Cannabis retailers rejoiced last night as credible rumours surfaced that the Province of Ontario is now going to allow private retailers to sell cannabis to the public. The Globe & Mail also reported confirmation from a senior source in the Ontario government.

The government will no longer open its own retail stores (Ontario Cannabis Store) similar to the LCBO liquor locations. Grizzle viewed the OCS as a dead on arrival retail strategy for the province akin to the Lada of cannabis.

This is a big deal for licensed producers and private retailers as a new market of 14.4 million people, 40% of Canada has just been opened.

In this article we will break down the lingering questions that need to be answered and the capabilities required by the Ontario government to avoid large-scale bankruptcies of retail stores in the years to come.

 

Some Questions Remain Unanswered

Before we can fully understand the impact private retail will have on marijuana stocks there are some important details that need to be released.

Online Distribution

Twitter rumours from Deepak Anand, a well-respected industry consultant, point to online recreational sales being handled by the province exclusively.

This is an important detail we need confirmation on as online sales would provide a powerful tool for private retailers to build their brand and maximize economies of scale, volumes, and profitability.

If retailers are stuck with brick-and-mortar stores as the only sales and branding channel then location, product selection, and store experience will become all important.

Who is the Middleman?

Rumours also point to the Ontario government retaining a monopoly as the only distributor and wholesaler of marijuana in the province.

This means that the government is the only buyer licensed producers can sell to and the only supplier retail stores can buy from.

This feature of the market is critically important and will determine how profitable physical retail will be.

When the price of legal marijuana begins to compress next year as Grizzle expects, if the government is slow to adjust the price it pays licensed producers and more importantly the wholesale price it charges retail stores, we could see stagnating legal sales, leading to financial difficulties for both growers and retailers.

The legal industry will soon be producing 2 million kg a year compared to demand of less than 1 million so theoretically, prices in legal retail stores need to be LESS than the black market or else the industry will have piles of marijuana sitting unsold.

However, we know legal prices will be higher than the black market on October 17, leading to questions around how much volume legal retailers will actually sell.

Will the Black Market be Brought Into the light?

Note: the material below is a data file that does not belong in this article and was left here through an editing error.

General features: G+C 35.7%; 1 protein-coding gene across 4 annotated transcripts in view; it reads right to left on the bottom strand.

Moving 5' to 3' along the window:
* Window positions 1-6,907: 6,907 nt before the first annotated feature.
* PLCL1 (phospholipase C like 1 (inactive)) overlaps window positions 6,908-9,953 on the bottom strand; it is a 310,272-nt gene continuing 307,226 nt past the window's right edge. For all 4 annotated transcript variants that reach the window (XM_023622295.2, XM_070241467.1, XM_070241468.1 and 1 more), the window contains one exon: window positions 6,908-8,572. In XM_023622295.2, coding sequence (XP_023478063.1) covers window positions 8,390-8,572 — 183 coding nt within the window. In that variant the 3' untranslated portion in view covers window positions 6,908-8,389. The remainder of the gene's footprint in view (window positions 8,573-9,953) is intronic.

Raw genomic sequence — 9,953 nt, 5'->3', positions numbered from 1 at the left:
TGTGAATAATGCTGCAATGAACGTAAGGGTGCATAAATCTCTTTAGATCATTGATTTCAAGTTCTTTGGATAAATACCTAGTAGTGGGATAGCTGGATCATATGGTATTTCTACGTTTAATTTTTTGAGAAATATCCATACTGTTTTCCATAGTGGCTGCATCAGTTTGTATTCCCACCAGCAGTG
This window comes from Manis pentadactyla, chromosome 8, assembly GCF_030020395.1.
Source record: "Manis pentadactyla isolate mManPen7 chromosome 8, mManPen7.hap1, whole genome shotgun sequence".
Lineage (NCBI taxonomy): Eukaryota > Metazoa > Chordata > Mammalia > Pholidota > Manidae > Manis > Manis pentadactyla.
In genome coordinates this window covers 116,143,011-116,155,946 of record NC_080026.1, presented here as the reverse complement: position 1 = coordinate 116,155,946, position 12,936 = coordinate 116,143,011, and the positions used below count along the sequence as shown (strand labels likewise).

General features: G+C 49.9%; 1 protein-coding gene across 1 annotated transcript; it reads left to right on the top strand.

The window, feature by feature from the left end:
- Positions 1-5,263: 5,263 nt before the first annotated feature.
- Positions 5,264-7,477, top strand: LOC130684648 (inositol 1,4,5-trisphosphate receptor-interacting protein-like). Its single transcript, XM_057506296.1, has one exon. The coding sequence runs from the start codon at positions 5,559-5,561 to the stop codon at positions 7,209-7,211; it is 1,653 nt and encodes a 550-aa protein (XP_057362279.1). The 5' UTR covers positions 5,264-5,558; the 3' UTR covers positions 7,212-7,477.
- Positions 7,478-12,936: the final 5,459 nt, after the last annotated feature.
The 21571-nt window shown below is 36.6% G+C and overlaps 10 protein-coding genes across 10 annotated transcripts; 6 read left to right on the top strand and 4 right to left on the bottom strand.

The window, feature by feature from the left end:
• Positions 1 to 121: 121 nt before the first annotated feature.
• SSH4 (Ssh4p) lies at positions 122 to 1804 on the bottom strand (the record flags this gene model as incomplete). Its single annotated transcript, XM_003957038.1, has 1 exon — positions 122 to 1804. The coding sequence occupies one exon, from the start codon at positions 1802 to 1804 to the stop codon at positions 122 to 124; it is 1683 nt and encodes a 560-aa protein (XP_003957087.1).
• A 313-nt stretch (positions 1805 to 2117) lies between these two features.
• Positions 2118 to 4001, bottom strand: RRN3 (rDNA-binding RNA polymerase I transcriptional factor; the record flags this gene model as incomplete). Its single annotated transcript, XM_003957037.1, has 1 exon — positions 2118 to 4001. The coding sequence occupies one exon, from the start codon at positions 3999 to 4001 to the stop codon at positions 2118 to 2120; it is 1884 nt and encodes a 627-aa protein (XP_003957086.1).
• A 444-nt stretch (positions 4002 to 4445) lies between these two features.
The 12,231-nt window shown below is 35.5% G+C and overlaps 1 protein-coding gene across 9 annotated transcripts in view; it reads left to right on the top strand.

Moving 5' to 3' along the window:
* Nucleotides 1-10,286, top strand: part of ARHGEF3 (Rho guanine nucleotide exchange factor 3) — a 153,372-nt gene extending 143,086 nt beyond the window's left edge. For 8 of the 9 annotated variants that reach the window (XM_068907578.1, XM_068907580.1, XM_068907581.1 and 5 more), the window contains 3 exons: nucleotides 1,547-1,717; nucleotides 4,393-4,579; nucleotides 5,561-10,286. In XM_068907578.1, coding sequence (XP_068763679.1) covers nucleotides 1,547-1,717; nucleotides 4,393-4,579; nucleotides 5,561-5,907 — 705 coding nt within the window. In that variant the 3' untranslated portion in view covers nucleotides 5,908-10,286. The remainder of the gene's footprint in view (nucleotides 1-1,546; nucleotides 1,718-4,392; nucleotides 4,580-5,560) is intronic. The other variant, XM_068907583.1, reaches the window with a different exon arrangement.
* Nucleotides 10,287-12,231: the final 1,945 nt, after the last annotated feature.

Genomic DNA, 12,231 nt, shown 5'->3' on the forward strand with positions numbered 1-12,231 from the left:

Though we don’t expect the government to announce an explicit limit on the number of retail licences, we think licence approvals will move slowly, imposing an artificial cap, similar to how growing and sales licences are handled today.

There are a significant number of unlicensed retailers already operating in the province.

The big question for competition in the early days of legalization is if these retailers will be able to convert to legal licensed players in the retail game.

If so the playing field will be even more crowded than we already expect with the flood of new applicants.

 

Quebec Will Be Next

Quebec is unlikely to allow private cannabis retailers when marijuana goes legal on October 17 as they have already gone too far through planning and initial construction of government-owned stores.

We think this move by Ontario could put pressure on Quebec to allow non-government retailers to enter the market in coming years.

  • A lack of store locations due to a slow roll-out by the government could lead to long lines and push Quebeckers to buy online, hurting the profitability of government-owned stores.
  • Private retail stores in Ontario will likely have a greater selection and potentially a better customer experience and could lead to Quebeckers crossing the border to purchase their supply or if possible buying off the Ontario cannabis website and having it shipped across provincial borders.
  • Licensed producers and large Ontario retailers will lobby for Quebec to open its retail channel to competition.
  • Unintended consequences from the government owning most of the supply chain could force privatization of retail.

Premier Doug Ford has taken a huge step forward in giving consumers and the cannabis industry what they wanted.

Private retail stores have a better chance of taking business away from the black market come October 17.

The big question remains: can private retail stores make money when they’re buying from a slow moving government entity, but competing against a nimble, fast-moving black market.

We will know the answer in only a few months.

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